But physics is charmed in com­par­i­son to eco­nom­ics, since it is inher­ently an empir­i­cal dis­ci­pline, and quan­tum mechan­ics gave the only expla­na­tion to the empir­i­cally quan­tifi­able black body prob­lem. Planck’s con­fi­dence that a new gen­er­a­tion would take the place of the old was there­fore well-founded. But in eco­nom­ics, not only will the neo­clas­si­cal old guard resist change, they could, if eco­nomic cir­cum­stances sta­bilise, give rise to a new gen­er­a­tion that accepts their inter­pre­ta­tion of the cri­sis. The is how the suc­cess of the Key­ne­sian counter-revolution came about, and it is why we have we entered this cri­sis with an even more rabid neo­clas­si­cism than con­fronted Keynes in the 1930s.

The first thing that the global finan­cial cri­sis should there­fore do to eco­nom­ics is to gal­vanise stu­dent protest about the lack of debate within aca­d­e­mic eco­nom­ics itself, because dis­si­dent aca­d­e­mic econ­o­mists will be unable to shift the tuition of eco­nom­ics them­selves with­out mas­sive pres­sure from the stu­dent body.

I speak from my own expe­ri­ence, when I was one of many stu­dents who agi­tated against neo­clas­si­cal eco­nom­ics in the early 1970s at Syd­ney Uni­ver­sity, and cam­paigned for the estab­lish­ment of a Polit­i­cal Econ­omy Depart­ment. Were it not for the protests by the stu­dents against what we then rightly saw as a deluded approach to eco­nom­ics, the non-neoclassical staff at Syd­ney Uni­ver­sity would have been unable to affect change themselves.

Though we won that bat­tle at Syd­ney Uni­ver­sity, we lost the war. The eco­nomic down­turn of the mid-1970s allowed for the defeat of what Joan Robin­son aptly called the Bas­tard Key­ne­sian­ism of that era, and its replace­ment by Friedman’s “mon­e­tarism”. Our protests were also wrongly char­ac­terised as being essen­tially anti-capitalist. Though there were indeed many who were anti-capitalist within the Polit­i­cal Econ­omy move­ment, the real tar­get of stu­dent protest was a poor the­ory of how cap­i­tal­ism oper­ates, and not cap­i­tal­ism itself.

Sim­i­lar obser­va­tions can be made about the PAECON move­ment today, where stu­dent dis­sat­is­fac­tion with neo­clas­si­cal eco­nom­ics in France spilled over into a world­wide move­ment. Though the ini­tial impact of the move­ment was sub­stan­tial, neo­clas­si­cal dom­i­nance of eco­nomic ped­a­gogy con­tin­ued unabated. The move­ment per­sisted, but its rel­e­vance to the real econ­omy was not appre­ci­ated because that econ­omy appeared to be boom­ing. Now that the global econ­omy is in cri­sis, stu­dent pres­sure is needed once more to ensure that, this time, real change to eco­nomic ped­a­gogy occurs.

Busi­ness pres­sure is also essen­tial. Busi­ness groups to some degree naively believed that those who pro­claimed the virtues of the mar­ket sys­tem, and who argued on their side in dis­putes over income dis­tri­b­u­tion, were their allies in the acad­emy, while crit­ics of the mar­ket were their ene­mies. I hope that this finan­cial cat­a­stro­phe will con­vince the busi­ness com­mu­nity that its true friends in the acad­emy are those who under­stand the mar­ket sys­tem, whether they crit­i­cise or praise it. As much as we need stu­dents to revolt over the teach­ing of eco­nom­ics, we need busi­ness to bring pres­sure on aca­d­e­mic eco­nom­ics depart­ments to revise their cur­ric­ula because of the finan­cial crisis.

Chang­ing Economics

The ped­a­gogic pres­sure from stu­dents and the wider com­mu­nity has to be matched by the accel­er­ated devel­op­ment of alter­na­tives to neo­clas­si­cal eco­nom­ics. Though we know much more today about the innate flaws in neo­clas­si­cal thought than was known at the time of the Great Depres­sion (Keen 2001), the devel­op­ment of a fully-fledged alter­na­tive to it is still a long way off. There are mul­ti­ple alter­na­tive schools of thought extant—from Post Key­ne­sian to Evo­lu­tion­ary and Behav­ioural Eco­nom­ics, and Econophysics—but these are not devel­oped enough to pro­vide a fully fledged alter­na­tive to neo­clas­si­cal economics.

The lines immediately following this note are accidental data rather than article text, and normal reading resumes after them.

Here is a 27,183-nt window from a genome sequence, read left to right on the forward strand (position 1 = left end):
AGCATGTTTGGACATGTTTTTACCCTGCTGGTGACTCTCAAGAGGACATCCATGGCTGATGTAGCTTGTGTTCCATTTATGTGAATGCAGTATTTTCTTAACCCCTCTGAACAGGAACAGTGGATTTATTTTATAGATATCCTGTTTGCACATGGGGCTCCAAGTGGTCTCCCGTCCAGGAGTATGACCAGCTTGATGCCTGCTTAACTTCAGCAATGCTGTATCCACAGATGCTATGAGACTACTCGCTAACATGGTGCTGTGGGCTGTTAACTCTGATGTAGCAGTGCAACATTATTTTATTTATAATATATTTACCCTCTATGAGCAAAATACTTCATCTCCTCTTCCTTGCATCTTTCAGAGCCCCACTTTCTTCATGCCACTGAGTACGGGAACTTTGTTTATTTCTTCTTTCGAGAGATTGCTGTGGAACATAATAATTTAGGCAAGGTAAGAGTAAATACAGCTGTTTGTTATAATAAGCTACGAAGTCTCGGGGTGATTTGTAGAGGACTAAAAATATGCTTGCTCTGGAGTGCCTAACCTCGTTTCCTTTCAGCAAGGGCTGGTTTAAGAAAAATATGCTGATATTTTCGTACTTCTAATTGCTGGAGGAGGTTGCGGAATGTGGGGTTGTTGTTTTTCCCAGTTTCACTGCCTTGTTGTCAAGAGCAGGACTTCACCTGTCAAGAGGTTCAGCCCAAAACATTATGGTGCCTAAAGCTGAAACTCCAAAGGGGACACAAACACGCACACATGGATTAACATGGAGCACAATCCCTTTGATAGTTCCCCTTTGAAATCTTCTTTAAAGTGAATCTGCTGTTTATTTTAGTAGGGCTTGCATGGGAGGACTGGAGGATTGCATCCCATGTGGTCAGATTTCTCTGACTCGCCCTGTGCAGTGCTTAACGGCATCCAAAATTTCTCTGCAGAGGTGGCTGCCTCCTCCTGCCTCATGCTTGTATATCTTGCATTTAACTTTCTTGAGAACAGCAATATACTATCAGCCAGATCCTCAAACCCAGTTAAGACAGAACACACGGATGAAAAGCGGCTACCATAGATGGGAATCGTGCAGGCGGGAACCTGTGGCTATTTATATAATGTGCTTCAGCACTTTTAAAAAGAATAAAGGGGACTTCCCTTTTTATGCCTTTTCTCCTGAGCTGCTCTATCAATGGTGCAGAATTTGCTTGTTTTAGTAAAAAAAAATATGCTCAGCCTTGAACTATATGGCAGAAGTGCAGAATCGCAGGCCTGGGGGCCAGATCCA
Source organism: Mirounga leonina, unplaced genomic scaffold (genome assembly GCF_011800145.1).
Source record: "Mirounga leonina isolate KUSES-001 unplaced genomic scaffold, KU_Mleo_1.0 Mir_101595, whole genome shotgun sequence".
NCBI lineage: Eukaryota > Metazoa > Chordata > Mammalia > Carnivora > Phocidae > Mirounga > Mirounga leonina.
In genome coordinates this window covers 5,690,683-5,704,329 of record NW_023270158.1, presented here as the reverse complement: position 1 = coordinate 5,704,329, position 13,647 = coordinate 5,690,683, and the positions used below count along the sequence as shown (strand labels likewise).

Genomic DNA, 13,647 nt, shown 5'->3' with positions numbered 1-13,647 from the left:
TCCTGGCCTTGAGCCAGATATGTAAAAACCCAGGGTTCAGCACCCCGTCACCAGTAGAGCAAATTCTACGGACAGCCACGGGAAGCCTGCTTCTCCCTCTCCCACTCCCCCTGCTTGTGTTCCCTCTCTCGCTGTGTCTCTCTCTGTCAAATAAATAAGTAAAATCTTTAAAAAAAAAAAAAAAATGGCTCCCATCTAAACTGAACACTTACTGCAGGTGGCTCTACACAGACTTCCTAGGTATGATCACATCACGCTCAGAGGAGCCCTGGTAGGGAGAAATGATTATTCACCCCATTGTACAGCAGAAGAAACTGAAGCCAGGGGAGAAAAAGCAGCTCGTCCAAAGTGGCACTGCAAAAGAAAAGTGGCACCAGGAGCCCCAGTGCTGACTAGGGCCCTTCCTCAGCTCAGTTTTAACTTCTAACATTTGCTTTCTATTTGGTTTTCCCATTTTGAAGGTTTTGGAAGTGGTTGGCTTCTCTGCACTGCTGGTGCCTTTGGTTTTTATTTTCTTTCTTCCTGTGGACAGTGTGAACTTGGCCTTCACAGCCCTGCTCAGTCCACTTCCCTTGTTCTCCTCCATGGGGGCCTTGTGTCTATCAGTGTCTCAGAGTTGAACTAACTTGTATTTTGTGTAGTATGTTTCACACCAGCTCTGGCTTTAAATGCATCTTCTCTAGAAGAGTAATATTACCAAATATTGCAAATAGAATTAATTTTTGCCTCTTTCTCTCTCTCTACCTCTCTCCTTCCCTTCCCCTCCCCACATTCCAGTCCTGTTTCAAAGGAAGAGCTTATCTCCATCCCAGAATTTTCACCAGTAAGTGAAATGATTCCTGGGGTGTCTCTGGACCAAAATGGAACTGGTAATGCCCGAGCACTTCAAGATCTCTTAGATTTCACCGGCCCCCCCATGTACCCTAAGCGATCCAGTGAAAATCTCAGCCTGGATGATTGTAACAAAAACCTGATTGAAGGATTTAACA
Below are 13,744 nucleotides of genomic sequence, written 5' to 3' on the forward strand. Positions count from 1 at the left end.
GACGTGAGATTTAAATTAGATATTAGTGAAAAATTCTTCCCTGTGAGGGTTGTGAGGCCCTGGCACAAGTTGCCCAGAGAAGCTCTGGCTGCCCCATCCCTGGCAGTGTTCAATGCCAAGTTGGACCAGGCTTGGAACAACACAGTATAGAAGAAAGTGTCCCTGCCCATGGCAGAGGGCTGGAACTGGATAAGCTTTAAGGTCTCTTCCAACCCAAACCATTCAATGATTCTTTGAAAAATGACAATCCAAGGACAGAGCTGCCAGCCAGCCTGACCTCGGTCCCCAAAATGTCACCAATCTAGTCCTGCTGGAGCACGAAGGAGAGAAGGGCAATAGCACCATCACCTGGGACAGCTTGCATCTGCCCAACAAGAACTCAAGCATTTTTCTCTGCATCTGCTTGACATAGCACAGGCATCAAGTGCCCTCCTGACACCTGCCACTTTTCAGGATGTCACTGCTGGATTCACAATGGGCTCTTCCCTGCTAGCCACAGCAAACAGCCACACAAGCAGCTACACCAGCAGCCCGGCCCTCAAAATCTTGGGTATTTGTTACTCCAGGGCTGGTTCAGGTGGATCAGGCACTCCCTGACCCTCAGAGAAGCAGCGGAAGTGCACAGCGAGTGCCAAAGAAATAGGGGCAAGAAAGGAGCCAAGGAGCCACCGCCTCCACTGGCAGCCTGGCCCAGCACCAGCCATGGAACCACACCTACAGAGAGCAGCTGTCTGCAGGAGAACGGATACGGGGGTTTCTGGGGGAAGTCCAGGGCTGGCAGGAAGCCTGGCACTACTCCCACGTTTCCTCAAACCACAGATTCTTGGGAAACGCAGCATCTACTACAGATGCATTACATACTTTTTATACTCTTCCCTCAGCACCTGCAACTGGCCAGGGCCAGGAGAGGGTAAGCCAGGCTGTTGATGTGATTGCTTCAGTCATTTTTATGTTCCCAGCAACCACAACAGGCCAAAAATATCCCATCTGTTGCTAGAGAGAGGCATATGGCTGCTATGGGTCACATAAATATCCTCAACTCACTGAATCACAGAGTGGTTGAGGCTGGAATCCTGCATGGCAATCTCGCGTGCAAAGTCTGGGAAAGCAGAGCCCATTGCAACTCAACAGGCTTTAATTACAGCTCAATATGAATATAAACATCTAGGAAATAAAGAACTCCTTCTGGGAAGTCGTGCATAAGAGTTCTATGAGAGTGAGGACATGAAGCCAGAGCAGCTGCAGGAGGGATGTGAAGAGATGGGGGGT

This should not dis­suade us from dis­pens­ing com­pletely with the neo­clas­si­cal approach. For some sub­stan­tial period, and espe­cially while the actual econ­omy remains in tur­moil, we have to accept a period of tur­moil in the teach­ing of and research into eco­nom­ics. Hang­ing on to parts of a failed par­a­digm sim­ply because it has com­po­nents that other schools lack would be a tragic mis­take, because it is from pre­cisely such relics that a neo­clas­si­cal vision could once again become dom­i­nant when—or rather if—the mar­ket econ­omy emerges from this crisis.

Key here should be a rejec­tion of neo­clas­si­cal micro­eco­nom­ics in its entirety. This was the miss­ing com­po­nent of Keynes’s rev­o­lu­tion. While he tried to over­throw macro­eco­nom­ics shib­bo­leths like Say’s Law, he con­tin­ued to accept not merely the micro­eco­nomic con­cepts such as per­fect com­pe­ti­tion, but also their unjus­ti­fied pro­jec­tion into macro­eco­nomic areas—as with his belief that the mar­ginal pro­duc­tiv­ity the­ory of income dis­tri­b­u­tion, which is fun­da­men­tally a micro con­cept, applied at the macro level of wage determination.

From this fail­ure to expunge the micro­eco­nomic foun­da­tions of neo­clas­si­cal eco­nom­ics from post-Great Depres­sion eco­nom­ics arose the “micro­foun­da­tions of macro­eco­nom­ics” debate that led ulti­mately to ratio­nal expec­ta­tions rep­re­sen­ta­tive agent macro­eco­nom­ics, in which the econ­omy is mod­elled as a sin­gle util­ity max­imis­ing indi­vid­ual who is blessed with per­fect knowl­edge of the future.

For­tu­nately, behav­ioural eco­nom­ics pro­vides the begin­nings of an alter­na­tive vision as to how indi­vid­u­als oper­ate in a mar­ket envi­ron­ment, while multi-agent mod­el­ling and net­work the­ory give us foun­da­tions for under­stand­ing group dynam­ics in a com­plex soci­ety. They explic­itly empha­sise what neo­clas­si­cal eco­nom­ics has evaded: that aggre­ga­tion of het­ero­ge­neous indi­vid­u­als results in emer­gent prop­er­ties of the group which can­not be reduced to the behav­iour of any “rep­re­sen­ta­tive indi­vid­ual” amongst them. These approaches should replace neo­clas­si­cal micro­eco­nom­ics completely.

The changes to eco­nomic the­ory beyond the micro level involve a com­plete recant­ing of the neo­clas­si­cal vision. The vital first step here is to aban­don the obses­sion with equilibrium.